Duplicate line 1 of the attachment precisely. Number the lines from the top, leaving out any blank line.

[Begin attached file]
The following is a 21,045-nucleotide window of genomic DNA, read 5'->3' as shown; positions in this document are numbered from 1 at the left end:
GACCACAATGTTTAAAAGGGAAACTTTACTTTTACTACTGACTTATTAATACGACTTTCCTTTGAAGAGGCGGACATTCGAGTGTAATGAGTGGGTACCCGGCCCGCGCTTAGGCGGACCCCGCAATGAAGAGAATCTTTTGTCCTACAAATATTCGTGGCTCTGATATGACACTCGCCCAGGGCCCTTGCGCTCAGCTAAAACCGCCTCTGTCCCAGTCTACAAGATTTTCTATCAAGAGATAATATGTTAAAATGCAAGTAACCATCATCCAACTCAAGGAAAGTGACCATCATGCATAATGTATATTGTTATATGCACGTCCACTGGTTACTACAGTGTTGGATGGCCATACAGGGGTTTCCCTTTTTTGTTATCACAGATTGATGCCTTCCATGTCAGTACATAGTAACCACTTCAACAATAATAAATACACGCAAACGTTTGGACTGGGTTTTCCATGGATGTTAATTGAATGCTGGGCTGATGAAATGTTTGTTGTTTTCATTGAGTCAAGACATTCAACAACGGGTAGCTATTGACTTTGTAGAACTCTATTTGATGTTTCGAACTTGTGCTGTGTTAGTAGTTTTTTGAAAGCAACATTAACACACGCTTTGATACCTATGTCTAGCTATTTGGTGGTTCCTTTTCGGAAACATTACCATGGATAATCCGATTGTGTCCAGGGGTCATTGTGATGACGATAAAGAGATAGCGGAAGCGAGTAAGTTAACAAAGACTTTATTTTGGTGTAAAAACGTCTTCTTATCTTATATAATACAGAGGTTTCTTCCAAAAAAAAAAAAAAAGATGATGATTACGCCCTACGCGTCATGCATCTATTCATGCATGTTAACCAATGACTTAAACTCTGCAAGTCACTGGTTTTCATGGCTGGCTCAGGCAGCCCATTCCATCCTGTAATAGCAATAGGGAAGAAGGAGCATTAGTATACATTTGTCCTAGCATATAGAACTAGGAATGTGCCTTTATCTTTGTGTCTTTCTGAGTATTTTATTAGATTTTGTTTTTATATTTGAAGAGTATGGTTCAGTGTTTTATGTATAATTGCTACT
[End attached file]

The following is a 21,045-nucleotide window of genomic DNA, read 5'->3' as shown; positions in this document are numbered from 1 at the left end: